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History, Culture & Worship, Relationships Between Gods and Mortals, U/SPG (Unverified/Shared Personal Gnosis), Worship, Worship Practices

Reintegrating the Gods into Daily Life: Matching Religion With Worldview and Ending Those Lonely Disconnects Between Us and Them

The Creation of Adam (detail) (Michelangelo)
The Creation of Adam (detail) (Michelangelo)

When in the early sixteenth century Michelangelo painted one of his greatest masterpieces, The Creation of Adam, the general concept of a man touching the hand of god was seen as a much loftier goal than it was to the pagan Romans of not much more than a thousand years before he was born. As far back as in the city of Eridu in Ancient Mesopotamia, and eventually slowing to a halt starting in Southern Europe, history has recorded the ordinary and the supernatural simultaneously, on the same pages and in the same sort of language. To the historians of yesteryear, and more importantly, to the common person, there was very little separation, if any, between the menial tasks of daily life and the divine interference of the gods, for the gods were present in all things. The loss of that presence is the reason for much of the loneliness experienced by modern polytheists, and it is something I have finally found the words with which to provide the solution.

As Ralph Metzner has stated, the separation of ordinary life from contact with the divine is a “loss [that] resulted from the gradually increasing emphasis, started by the Greeks and continued with Christianity, on abstract conceptions of deity rather than on the direct, sensory perception of and communication with spirits that was the norm in polytheistic animism.” Today, even with the reemergence of ancient polytheistic religions like Hellenic Polytheism, Religio Romana, Kemetism, and Germanic and Norse Heathenry, the West has yet to recover its old comfort with dining at the same table as the gods, among other things, and the religious “reemergences” I just mentioned are, for the most part, vague approximations at best, hampered by a worldview that dulls the senses which reveal the divine to mankind.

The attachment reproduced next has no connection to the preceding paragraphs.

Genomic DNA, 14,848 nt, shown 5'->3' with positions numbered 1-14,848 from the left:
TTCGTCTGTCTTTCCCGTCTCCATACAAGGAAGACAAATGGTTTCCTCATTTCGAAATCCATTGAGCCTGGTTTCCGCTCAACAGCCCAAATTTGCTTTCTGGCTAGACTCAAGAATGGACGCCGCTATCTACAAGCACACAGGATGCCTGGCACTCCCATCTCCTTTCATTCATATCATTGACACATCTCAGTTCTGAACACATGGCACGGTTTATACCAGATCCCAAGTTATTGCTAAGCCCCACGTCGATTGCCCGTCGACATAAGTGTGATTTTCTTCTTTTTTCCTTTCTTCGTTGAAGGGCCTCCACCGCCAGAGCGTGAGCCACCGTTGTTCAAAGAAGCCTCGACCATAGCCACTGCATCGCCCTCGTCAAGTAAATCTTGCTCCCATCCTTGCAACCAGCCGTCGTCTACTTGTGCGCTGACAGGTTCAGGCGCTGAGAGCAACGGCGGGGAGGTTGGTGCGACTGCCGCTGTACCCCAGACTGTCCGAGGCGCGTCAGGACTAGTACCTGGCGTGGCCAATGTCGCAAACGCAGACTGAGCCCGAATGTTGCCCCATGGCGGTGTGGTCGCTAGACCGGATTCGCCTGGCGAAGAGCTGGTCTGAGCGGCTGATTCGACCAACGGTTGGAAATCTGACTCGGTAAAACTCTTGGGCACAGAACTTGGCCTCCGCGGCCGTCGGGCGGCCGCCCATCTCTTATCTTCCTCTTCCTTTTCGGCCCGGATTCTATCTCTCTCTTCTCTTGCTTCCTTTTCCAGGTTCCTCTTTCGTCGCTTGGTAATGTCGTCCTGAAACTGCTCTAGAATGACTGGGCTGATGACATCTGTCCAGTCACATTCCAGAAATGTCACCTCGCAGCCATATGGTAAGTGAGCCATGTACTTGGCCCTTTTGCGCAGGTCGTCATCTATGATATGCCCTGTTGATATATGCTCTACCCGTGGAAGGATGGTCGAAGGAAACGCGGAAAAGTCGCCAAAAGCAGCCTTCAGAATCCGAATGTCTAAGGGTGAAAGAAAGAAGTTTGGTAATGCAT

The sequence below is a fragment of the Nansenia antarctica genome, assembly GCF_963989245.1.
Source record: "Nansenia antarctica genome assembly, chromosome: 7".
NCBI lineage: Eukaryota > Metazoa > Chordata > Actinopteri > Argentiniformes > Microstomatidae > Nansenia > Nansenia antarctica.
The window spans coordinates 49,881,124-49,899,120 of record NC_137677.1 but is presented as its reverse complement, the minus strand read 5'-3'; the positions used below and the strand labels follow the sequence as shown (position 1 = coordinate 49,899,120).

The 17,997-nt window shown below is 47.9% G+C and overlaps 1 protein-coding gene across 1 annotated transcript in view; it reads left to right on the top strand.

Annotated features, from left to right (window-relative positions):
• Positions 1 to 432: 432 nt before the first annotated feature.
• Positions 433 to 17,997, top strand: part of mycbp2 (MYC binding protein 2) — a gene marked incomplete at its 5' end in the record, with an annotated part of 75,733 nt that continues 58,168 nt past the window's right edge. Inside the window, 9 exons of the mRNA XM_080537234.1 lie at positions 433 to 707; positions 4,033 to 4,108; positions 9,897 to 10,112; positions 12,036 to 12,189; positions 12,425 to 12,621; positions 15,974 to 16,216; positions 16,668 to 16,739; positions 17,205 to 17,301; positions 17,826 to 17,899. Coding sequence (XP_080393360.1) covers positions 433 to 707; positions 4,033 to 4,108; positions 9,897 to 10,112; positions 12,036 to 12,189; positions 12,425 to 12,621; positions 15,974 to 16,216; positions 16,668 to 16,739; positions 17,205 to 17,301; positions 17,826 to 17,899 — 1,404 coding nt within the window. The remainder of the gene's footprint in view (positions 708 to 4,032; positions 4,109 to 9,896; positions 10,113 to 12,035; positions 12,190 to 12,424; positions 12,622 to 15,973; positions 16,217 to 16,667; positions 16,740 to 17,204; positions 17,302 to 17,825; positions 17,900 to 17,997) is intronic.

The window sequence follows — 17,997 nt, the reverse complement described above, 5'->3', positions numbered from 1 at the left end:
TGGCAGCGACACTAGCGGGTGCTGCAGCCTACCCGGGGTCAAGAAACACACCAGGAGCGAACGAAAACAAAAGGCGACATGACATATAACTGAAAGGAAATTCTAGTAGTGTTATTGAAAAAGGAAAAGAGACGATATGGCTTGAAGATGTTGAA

If humankind had retained regular contact with the divine and not grown the mental barriers between us and them that it has, we might today find the presence of many gods in the discovery of a parking ticket on the window shield of a car, in the modern understanding of GMOs, or even, as ridiculous as it sounds, in a toilet cleaner bomb. These things are simply the modern descendants of what the old gods once held dominion over. Finding Týr in a parking ticket today is conceptually no different than a person from a distant age finding him at The Thing, an ancient Norse gathering that occurred regularly to discuss the business of laying down and enforcing the law of the land.